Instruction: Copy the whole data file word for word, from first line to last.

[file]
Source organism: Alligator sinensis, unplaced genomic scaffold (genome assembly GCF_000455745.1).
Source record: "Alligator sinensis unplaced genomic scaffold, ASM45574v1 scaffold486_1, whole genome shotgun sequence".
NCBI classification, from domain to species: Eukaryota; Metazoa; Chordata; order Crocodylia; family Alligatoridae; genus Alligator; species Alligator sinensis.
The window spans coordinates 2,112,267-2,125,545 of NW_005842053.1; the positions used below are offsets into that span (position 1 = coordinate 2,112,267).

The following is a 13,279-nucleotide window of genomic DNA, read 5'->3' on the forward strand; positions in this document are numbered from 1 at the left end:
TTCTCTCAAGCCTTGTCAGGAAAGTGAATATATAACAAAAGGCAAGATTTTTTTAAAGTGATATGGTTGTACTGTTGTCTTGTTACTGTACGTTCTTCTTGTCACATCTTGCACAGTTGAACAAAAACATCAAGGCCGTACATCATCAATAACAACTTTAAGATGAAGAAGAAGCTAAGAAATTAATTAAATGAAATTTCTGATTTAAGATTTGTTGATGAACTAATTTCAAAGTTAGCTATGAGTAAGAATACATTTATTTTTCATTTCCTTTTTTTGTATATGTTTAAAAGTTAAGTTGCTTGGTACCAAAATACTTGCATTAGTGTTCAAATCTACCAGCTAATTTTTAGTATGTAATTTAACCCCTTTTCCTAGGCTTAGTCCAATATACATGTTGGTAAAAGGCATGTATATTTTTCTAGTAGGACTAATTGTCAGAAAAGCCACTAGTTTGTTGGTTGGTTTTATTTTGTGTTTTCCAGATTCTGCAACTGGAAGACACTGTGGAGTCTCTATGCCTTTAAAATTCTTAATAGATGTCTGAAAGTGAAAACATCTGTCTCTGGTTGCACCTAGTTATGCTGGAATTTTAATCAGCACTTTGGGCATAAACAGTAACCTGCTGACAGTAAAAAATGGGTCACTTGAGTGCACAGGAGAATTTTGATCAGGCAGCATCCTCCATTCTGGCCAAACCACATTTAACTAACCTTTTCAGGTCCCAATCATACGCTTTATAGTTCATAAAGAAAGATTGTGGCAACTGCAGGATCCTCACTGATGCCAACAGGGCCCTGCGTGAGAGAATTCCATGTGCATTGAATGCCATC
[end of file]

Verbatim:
Source organism: Alligator sinensis, unplaced genomic scaffold (genome assembly GCF_000455745.1).
Source record: "Alligator sinensis unplaced genomic scaffold, ASM45574v1 scaffold486_1, whole genome shotgun sequence".
NCBI classification, from domain to species: Eukaryota; Metazoa; Chordata; order Crocodylia; family Alligatoridae; genus Alligator; species Alligator sinensis.
The window spans coordinates 2,112,267-2,125,545 of NW_005842053.1; the positions used below are offsets into that span (position 1 = coordinate 2,112,267).

The following is a 13,279-nucleotide window of genomic DNA, read 5'->3' on the forward strand; positions in this document are numbered from 1 at the left end:
TTCTCTCAAGCCTTGTCAGGAAAGTGAATATATAACAAAAGGCAAGATTTTTTTAAAGTGATATGGTTGTACTGTTGTCTTGTTACTGTACGTTCTTCTTGTCACATCTTGCACAGTTGAACAAAAACATCAAGGCCGTACATCATCAATAACAACTTTAAGATGAAGAAGAAGCTAAGAAATTAATTAAATGAAATTTCTGATTTAAGATTTGTTGATGAACTAATTTCAAAGTTAGCTATGAGTAAGAATACATTTATTTTTCATTTCCTTTTTTTGTATATGTTTAAAAGTTAAGTTGCTTGGTACCAAAATACTTGCATTAGTGTTCAAATCTACCAGCTAATTTTTAGTATGTAATTTAACCCCTTTTCCTAGGCTTAGTCCAATATACATGTTGGTAAAAGGCATGTATATTTTTCTAGTAGGACTAATTGTCAGAAAAGCCACTAGTTTGTTGGTTGGTTTTATTTTGTGTTTTCCAGATTCTGCAACTGGAAGACACTGTGGAGTCTCTATGCCTTTAAAATTCTTAATAGATGTCTGAAAGTGAAAACATCTGTCTCTGGTTGCACCTAGTTATGCTGGAATTTTAATCAGCACTTTGGGCATAAACAGTAACCTGCTGACAGTAAAAAATGGGTCACTTGAGTGCACAGGAGAATTTTGATCAGGCAGCATCCTCCATTCTGGCCAAACCACATTTAACTAACCTTTTCAGGTCCCAATCATACGCTTTATAGTTCATAAAGAAAGATTGTGGCAACTGCAGGATCCTCACTGATGCCAACAGGGCCCTGCGTGAGAGAATTCCATGTGCATTGAATGCCATC